David Turturo is an architect and a sixth year Ph.D. candidate in the history and theory of architecture at Yale. His dissertation, “Caryatid: Architecture and the Framing of Bodies,” considers similarities between buildings that resemble bodies and buildings that display bodies. The primary argument is that the visual relationship between architecture and bodies is political. Responding to the Vitruvian myth of caryatid-slaves, this trans-historical analysis queries how architectural frames produce figures and subjects through order, scale, identity, and autonomy.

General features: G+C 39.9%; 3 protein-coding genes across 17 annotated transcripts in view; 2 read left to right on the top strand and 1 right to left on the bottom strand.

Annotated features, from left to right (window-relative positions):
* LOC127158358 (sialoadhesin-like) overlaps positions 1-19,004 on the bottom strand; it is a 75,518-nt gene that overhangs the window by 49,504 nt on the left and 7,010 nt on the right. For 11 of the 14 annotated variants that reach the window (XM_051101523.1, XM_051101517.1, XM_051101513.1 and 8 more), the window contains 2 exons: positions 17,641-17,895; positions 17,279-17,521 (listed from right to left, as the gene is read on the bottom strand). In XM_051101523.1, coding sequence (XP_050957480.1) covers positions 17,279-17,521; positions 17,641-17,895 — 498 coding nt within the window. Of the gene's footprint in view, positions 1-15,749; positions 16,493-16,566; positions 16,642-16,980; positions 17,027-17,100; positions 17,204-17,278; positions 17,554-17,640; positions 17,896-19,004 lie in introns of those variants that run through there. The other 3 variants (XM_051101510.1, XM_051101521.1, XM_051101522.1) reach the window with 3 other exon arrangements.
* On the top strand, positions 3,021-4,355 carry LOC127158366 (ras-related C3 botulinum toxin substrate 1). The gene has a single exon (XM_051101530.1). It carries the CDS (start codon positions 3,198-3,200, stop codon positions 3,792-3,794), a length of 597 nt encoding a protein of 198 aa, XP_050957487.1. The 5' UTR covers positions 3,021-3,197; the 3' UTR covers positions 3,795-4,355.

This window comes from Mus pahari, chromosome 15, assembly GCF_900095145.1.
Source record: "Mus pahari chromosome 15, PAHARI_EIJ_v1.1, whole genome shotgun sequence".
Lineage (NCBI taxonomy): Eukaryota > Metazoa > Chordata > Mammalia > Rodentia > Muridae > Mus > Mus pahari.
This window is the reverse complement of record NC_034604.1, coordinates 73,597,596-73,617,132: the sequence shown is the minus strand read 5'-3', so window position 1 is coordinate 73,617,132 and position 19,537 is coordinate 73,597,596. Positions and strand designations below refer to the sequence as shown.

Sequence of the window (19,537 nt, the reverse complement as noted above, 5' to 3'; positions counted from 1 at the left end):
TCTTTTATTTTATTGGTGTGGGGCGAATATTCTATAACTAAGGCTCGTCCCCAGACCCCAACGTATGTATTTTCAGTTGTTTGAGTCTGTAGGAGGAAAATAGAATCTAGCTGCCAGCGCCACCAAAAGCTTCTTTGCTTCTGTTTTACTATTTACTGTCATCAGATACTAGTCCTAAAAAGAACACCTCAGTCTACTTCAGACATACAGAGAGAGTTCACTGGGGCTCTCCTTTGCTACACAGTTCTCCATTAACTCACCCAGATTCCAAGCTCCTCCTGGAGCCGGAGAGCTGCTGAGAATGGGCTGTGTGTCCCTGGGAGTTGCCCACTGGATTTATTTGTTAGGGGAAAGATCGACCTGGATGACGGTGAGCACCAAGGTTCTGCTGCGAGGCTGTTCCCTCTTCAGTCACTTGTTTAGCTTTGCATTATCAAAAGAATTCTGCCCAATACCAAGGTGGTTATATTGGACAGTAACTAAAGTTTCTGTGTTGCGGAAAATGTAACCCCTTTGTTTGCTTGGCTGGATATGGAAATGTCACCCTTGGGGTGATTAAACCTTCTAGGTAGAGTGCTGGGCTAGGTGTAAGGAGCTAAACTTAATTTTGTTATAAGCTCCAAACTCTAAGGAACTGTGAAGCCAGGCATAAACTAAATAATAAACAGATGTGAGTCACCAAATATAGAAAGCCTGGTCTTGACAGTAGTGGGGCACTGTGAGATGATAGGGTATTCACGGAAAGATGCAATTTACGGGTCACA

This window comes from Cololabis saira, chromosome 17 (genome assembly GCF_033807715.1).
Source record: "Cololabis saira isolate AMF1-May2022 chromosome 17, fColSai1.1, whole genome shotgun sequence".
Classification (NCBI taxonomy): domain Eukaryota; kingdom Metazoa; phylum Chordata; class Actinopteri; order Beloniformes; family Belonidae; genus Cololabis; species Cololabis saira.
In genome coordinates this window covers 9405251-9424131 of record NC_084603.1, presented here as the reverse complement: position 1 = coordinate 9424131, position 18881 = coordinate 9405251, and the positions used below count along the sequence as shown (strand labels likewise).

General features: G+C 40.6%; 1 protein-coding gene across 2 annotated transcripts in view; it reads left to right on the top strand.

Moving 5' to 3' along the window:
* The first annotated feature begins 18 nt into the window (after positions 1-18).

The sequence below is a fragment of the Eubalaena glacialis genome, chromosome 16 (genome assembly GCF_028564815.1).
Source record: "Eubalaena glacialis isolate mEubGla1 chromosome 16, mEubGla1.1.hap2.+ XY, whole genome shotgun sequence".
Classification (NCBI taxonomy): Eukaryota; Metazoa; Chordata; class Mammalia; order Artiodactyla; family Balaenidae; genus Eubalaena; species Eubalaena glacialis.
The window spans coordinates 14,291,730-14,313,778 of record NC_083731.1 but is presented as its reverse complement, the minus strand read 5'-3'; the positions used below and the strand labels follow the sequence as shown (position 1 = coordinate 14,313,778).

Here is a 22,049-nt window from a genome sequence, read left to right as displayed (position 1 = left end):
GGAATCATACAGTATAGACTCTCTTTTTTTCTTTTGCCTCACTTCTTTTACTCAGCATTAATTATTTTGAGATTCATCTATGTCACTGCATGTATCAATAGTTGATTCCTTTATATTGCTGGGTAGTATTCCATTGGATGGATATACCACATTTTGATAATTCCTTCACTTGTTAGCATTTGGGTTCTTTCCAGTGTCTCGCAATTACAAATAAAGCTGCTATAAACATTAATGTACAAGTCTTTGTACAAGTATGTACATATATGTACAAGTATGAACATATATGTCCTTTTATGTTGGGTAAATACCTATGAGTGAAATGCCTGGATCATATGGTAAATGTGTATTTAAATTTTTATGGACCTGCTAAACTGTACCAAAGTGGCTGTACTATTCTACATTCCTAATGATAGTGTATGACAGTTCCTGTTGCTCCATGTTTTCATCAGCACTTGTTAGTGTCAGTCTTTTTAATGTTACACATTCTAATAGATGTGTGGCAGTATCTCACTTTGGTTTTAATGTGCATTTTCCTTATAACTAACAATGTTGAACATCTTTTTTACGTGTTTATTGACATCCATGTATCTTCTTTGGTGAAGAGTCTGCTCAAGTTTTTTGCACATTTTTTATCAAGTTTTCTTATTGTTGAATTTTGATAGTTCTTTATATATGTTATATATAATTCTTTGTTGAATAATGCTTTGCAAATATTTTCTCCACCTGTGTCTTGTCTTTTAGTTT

Annabel J. Wharton serves as the William B. Hamilton Professor of Art History at Duke University. She previously served as the first female Vincent Scully Visiting Professor at the Yale School of Architecture in 2014 and as the Harry Porter Visiting Professor of Architectural History, University of Virginia School of Architecture in 2019. She received her Ph.D. at the Courtauld Institute, London University. Initially her research focused on Late Ancient and Byzantine art and culture (Art of Empire [Penn State] and Refiguring the Post-Classical City [Cambridge]). Then she began to investigate the effects of modernity on ancient landscapes, notably in Building the Cold War: Hilton International Hotels and Modern Architecture (Chicago, 2001). She has combined her interests in the Ancient and the Modern in her last two books: Selling Jerusalem: Relics, Replicas, Theme Parks (Chicago, 2006) and Architectural Agents: The Delusional, Abusive, Addictive Lives of Buildings (Minnesota, 2015). Architectural Agents considers material and digital buildings as agents that both endure pain and inflict it. Her new book, Models and World Making: Buildings, Bodies, Black Boxes (University of Virginia Press) will appear at the end of 2021.